EVO when taken daily may help improve

COGNITIVE FUNCTIONING, including learning, thinking, reasoning, remembering, problem solving, decision making, and attention.


Whether you’re suffering from brain fog or more serious memory loss such as dementia or alzhiemers EVOCATION may be able to help you or a loved one

Studies show that DHEA enhances memory in mammals, probably by increasing rapid eye movement (REM) sleep. REM sleep has been proven necessary for optimum memory storage and for a more restful, deeper, sleep. 

As a matter of fact, one study strongly suggests that correcting DHEA levels may help improve Alzheimer’s condition. It has been demonstrated that DHEA, in test tubes, greatly increases the number of nerve cells and their ability to establish connections to other nerve cells.

EVO has Vinpocetine which is a natural substance derived from Periwinkle seeds. Research in Europe has demonstrated that Vinpocetine can help improve cognitive function and short-term memory in both animals and humans.   Our formula also includes Vitamins B1(thiamine) and B12(cyanocobalamin) which are needed to help support your brain and regenerate the stem cells needed for short term memory loss.





Vitamin B6 is also needed for proper brain development (in kids) and function (for people of all ages). It helps the body make the hormones serotonin (which regulates mood) and norepinephrine (which helps your body cope with stress).

Their collective effects are particularly prevalent to numerous aspects of brain function, including energy production, DNA/RNA synthesis/repair, genomic and non-genomic methylation, and the synthesis of numerous neurochemicals and signaling molecules.

Vitamin B12 deficiency has been associated with memory loss, especially in older adults. The vitamin may play a role in preventing brain atrophy, which is the loss of neurons in the brain and often associated with memory loss or dementia.

Vitamin B12 may help protect against brain volume loss in the elderly. That’s according to researchers from the University of Oxford in England


Our brain is a power consumer of vitamin C, the vitamin that cuts your colds short. Brain concentrations of the vitamin are far greater than those in the rest of the body, and long after the body is depleted of the vitamin, the brain maintains its levels. That’s partly because the metabolic furnaces in neurons churn through glucose to power all your thoughts and feelings and movements, and as an antioxidant, the vitamin’s job is to surrender electrons to neutralize rogue oxygen molecules given off in the process—free radicals that damage DNA and generally age your cells. But vitamin C also does more, and some 80 years after its discovery, its additional roles are just coming to light.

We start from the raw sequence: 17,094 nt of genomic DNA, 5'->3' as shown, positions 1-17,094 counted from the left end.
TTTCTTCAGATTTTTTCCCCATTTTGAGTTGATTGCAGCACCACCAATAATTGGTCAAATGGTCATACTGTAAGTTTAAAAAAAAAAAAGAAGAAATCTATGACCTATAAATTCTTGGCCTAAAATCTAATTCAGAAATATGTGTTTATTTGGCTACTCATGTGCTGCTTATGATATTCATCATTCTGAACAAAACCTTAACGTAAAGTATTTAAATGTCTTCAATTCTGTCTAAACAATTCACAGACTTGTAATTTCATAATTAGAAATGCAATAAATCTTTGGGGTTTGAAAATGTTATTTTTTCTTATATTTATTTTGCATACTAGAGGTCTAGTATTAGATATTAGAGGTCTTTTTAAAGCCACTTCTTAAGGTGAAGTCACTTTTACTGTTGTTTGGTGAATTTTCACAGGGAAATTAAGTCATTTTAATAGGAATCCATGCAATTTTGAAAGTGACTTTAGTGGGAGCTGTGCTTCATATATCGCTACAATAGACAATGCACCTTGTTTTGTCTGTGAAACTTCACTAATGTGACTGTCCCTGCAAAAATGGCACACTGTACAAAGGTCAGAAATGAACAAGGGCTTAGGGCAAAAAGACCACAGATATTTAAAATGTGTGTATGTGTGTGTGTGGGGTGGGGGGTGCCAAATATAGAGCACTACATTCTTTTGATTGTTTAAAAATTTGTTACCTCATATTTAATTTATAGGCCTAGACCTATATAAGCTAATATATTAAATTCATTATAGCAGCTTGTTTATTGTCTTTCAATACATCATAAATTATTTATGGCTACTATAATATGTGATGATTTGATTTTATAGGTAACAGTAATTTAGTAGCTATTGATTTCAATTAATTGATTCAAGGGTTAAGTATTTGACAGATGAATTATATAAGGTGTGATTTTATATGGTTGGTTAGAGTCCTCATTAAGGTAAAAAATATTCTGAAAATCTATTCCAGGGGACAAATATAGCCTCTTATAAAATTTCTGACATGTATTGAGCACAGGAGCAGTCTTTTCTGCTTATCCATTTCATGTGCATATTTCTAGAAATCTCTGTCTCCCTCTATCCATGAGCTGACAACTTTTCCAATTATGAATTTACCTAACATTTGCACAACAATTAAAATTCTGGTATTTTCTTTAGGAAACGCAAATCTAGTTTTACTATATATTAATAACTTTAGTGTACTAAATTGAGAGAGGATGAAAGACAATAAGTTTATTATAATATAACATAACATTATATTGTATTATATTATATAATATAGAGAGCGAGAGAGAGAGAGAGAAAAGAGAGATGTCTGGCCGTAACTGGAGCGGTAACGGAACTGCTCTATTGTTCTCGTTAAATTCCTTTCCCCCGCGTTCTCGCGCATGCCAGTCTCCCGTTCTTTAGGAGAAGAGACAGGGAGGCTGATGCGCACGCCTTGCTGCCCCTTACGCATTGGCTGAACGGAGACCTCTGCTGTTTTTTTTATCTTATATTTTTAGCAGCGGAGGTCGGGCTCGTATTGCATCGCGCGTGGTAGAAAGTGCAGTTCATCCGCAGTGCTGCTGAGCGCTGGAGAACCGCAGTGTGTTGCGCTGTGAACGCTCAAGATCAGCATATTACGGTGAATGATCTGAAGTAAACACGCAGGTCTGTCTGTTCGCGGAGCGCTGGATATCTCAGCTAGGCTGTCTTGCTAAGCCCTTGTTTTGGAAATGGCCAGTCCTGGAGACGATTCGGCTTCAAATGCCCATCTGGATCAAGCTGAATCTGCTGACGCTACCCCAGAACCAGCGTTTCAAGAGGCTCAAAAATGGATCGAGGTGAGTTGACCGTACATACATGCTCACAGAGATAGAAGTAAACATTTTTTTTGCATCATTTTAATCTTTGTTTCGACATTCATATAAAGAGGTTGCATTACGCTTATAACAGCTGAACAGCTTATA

Chief among them are actions in the nervous system. Vitamin C plays a role in the differentiation and maturation of neurons and in the formation of the myelin sheath that protects them and speeds impulse transmission, making the vitamin crucial to cognitive performance. It is a cofactor in the synthesis of several neurotransmitters, it’s needed to convert dopamine to serotonin, and it modulates neurotransmitter release in nerve cells. And while it’s long been known that the vitamin is a component of collagen, a stabilizing force for teeth, bones, and blood vessels, only now is its role in ensuring blood vessel integrity seen as a factor in cognitive capacity, especially as we age.

In a recent review of 50 studies of vitamin C levels and cognitive function, all conducted between 1980 and January 2017, Australian researchers found a striking relationship between vitamin C status and mental function, as measured by a well-established questionnaire, the Mini Mental State Examination (MMSE). Those who were cognitively intact had significantly higher blood concentrations of vitamin C than those who were cognitively impaired. And among those who were cognitively intact, blood levels of vitamin C correlated with cognitive ability. No linear correlation was seen in those with cognitive impairment.

Severe vitamin C deficiency is known to cause scurvy. But scientists recognize that the human body needs far more than the minimal amount required to prevent the once-common disease. Just how much is necessary to support all body functions is not clear. Complicating matters is the fact that the amount consumed does not always translate into adequate blood levels. And factors like smoking, toxin exposure from air pollution, and alcohol consumption make extra demands for the nutrient as they place the body under oxidative stress. Studies have shown that such conditions as fatigue, depression, and poor wound healing are consequences of inadequate levels of vitamin C.

An array of studies suggest that, day in, day out over the long haul, vitamin C plays some role in preventing the neural loss that typifies dementia, although studies of the vitamin as a treatment have proved equivocal. Researchers believe that it’s long-term vitamin C status that matters, the amount of the antioxidant available over time.

Oxidative damage to the brain is pervasive in Alzheimer’s disease and other forms of dementia. Oxidative stress activates an enzyme that cleaves beta amyloid from its precursor protein, accelerating amyloid production and setting the stage for its accumulation, one of the cardinal features of the disorder. Oxidative stress also impedes clearance of debris from brain cells, promoting the buildup of toxins, setting off inflammatory processes, and leading to cell death. Further, it impairs the ability of cells to utilize their glucose fuel.